If you're looking to test the graphic novel waters and you like black and white, magical realism, YA involving teen girls, little snippits of history in a small isolated area, then I would recommend Mercury.

Wednesday, February 16, 2011

Me on Waiting on Wednesday (14)

Waiting on Wednesday is hosted every week by Jill at Breaking the Spine. :)

Title: Tris and Izzie
Author: Mette Ivie Harrison
Release Date: October 11, 2011
Publisher: EgmontUSA
Pages: 272 (Hardcover)

From Goodreads:

A modern retelling of the German legend "Tristan and Isolde", "Tris and Izzy", is about a young witch named Izzie who is dating Mark King, the captain of the basketball team and thinks her life is going swimmingly well. Until-- she makes a love potion for her best friend Brangane and then ends up taking it herself accidentally, and falling in love with Tristan, the new guy at school.

Light, contemporary romantic fantasy for teens.
(Unofficial description)

Holy freaking crap. The cover, to start, is gorgeous. The story sounds amazing. I know the basics of the legend, and I really hope that it really is a light, contemporary romantic fantasy. There's so much potential for total ruin and danger and heartbreak. After reading Delirium this week, I'm not sure if I could take any more heartbreak. ;) I know, this doesn't come out until October, but if you've read my review (and feel free to if you haven't) you'll understand that I'll be reading Delirium again before the end of the year.

Tuesday, February 15, 2011

Me on Delirium

Title: Delirium
Author: Lauren Oliver
Release Date: February 1, 2011
Publisher: HarperCollins
Pages: 441 (Hardcover)

This is another book in a string of YA dystopian romances that's gotten tons and tons of positive hype as well as knowledge that there will be a book two and three in the series to follow, to be released in 2012 and 2013, respectively. Lauren Oliver's debut Before I Fall came out in March 2010, but Delirium is my first time reading a book by the author.

In Lena's world, love is a disease that is cured once you turn eighteen. Afterward, you don't have to worry about catching it and are able to lead a healthy and productive life. Ever since she was young, Lena has counted down the days until her procedure. It will be a life without pain, a life carefully measured out, a life that's safe and predictable. A happy life.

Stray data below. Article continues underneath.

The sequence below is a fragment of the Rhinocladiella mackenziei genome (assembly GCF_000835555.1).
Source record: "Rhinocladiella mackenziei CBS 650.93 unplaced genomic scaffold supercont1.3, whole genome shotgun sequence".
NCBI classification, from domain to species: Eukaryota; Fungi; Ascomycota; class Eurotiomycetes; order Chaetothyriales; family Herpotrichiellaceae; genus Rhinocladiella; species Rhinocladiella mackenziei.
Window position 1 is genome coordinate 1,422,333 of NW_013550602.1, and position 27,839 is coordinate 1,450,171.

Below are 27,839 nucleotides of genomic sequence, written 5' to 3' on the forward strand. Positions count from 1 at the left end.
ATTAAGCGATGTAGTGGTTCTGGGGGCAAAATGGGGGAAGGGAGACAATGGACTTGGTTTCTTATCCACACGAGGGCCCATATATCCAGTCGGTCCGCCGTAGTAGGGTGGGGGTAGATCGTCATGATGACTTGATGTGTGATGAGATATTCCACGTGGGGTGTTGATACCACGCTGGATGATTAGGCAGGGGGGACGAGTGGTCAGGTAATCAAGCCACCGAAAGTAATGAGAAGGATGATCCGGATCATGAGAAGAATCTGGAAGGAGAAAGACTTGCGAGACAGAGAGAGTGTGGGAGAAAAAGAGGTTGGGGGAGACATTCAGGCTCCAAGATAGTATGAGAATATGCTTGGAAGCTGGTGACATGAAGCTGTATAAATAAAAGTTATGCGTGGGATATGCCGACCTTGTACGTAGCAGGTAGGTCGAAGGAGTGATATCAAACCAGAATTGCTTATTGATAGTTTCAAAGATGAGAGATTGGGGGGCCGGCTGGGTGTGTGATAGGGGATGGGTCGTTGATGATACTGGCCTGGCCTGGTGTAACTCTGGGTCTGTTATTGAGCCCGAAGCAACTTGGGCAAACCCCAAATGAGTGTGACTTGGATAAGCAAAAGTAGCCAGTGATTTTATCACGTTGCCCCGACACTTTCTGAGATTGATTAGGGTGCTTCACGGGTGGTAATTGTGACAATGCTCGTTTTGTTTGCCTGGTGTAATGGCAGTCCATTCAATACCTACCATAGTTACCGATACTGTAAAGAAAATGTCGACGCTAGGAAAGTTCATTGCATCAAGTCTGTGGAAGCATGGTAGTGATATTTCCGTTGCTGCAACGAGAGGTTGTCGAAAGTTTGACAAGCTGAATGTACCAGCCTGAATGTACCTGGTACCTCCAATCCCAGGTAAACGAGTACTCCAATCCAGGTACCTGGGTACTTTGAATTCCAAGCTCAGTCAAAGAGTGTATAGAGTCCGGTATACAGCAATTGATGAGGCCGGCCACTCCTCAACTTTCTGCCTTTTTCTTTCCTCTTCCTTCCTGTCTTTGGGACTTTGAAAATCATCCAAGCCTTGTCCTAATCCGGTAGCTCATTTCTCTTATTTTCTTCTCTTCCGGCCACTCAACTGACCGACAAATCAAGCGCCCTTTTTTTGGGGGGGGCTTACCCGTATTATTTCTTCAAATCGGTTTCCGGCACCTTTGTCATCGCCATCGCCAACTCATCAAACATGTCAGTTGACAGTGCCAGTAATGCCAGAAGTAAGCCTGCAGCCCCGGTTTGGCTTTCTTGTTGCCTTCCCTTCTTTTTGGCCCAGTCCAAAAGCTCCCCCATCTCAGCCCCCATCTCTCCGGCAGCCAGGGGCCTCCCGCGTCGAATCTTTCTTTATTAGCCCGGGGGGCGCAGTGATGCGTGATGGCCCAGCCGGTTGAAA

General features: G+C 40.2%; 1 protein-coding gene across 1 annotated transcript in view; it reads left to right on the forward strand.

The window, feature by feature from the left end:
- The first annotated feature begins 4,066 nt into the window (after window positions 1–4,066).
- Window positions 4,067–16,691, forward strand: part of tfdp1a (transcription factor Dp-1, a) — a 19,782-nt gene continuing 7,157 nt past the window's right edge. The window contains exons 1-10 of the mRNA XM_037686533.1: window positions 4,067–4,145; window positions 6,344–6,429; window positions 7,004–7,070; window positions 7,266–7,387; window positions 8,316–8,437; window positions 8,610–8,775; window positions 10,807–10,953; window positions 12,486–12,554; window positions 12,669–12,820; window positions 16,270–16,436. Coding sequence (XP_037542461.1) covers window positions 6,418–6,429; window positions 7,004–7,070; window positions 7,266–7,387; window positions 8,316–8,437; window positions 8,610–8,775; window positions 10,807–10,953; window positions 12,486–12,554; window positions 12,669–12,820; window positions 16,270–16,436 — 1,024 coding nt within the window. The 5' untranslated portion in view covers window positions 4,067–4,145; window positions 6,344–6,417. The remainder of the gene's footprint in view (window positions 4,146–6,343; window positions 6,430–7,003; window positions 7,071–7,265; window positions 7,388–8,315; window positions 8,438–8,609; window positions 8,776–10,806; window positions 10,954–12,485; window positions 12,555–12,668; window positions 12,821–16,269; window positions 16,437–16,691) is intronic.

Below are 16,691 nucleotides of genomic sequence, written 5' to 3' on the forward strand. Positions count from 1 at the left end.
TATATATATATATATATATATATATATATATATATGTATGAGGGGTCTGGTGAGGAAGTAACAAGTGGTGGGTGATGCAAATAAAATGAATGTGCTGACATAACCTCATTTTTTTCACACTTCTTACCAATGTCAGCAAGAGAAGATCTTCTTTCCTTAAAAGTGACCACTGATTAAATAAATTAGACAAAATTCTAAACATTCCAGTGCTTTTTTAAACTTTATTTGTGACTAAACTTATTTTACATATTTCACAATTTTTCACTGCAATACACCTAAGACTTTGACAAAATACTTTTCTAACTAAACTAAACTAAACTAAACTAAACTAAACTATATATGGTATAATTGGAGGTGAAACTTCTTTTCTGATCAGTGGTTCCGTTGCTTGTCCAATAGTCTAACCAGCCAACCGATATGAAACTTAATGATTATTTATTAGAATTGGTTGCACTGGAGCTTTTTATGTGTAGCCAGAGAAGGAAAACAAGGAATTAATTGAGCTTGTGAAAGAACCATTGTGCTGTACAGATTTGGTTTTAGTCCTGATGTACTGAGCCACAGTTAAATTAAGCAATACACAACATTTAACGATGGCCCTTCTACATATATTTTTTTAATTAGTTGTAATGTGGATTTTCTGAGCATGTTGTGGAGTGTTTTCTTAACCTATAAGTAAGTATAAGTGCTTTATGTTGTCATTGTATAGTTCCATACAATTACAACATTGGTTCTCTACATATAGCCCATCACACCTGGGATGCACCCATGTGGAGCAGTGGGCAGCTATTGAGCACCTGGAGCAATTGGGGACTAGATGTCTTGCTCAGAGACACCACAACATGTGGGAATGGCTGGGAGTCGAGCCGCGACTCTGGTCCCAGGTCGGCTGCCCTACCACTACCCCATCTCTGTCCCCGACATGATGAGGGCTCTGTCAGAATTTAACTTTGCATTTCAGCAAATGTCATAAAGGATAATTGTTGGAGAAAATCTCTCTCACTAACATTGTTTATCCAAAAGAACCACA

But, with ninety-five days to go before she turns eighteen, Lena falls in love.

I found it to be an amazing concept, the idea of love being a horrible and deadly disease that everyone must be cured of. If you think about it, love is a disease. It can distract us, make us feel strange, pull us away from tasks. The idea of being cured does feel strange, through.

While being a dystopian YA where the controlling government reminded me of Ally Condie's Matched, I didn't have a problem with it. Teens rebel against authority, it's probably coded into their genetic makeup, and it's so likely that teens will rebel against an authoritarian government with spies and codes and rules upon rules and restrictions on music and literature and certain types of relationships. This government was so cold, so controlling, so heartless. The fact that the book is set in Portland, Maine, a recognizable city in a currently big and important country, made reading it just a little creepy.

Lena seems like such a reluctant heroine. Constantly running, running from her past, her memories, running towards her birthday and the procedure. There's no escaping any of it, but she still runs, hoping to reach the day when her pain will end and she can be happy again. Then there's Alex, friendly and mysterious Alex, who gives Lena a new reason to keep running.

There's one character I have to talk about who I loved more than the others. Lena's little cousin, Grace. I love Gracie. There's totally something else going on with her. I just know there's a reason why she won't talk, and I hope she appears in the next two books.

When I reached the final page and read the words that take us out of Delirium and into Pandemonium, I thought of those who have fought, fought with everything they had, every single inch of them, fought for love. Fought for love and never gave up, using the strength and courage of their convictions. Fought for love and died. As I type this, I can feel the tears building in my eyes, hear the racing of my heart in my chest. I can't remember the last time I read a book, any book of any genre, that's had me this close to actual tears. That says so much about Lauren Oliver, about her writing, her story, her characters, and the message that's woven into every single word on every single page.

Love can hurt us, ruin us, kill us, but it can also save us. It can fill us with so much happiness and bright light we feel like we're about to burst. Pain. Isolation. Death. None of it matters when it comes face to face with love. It weakens us, but it can also make us so much stronger then we were before.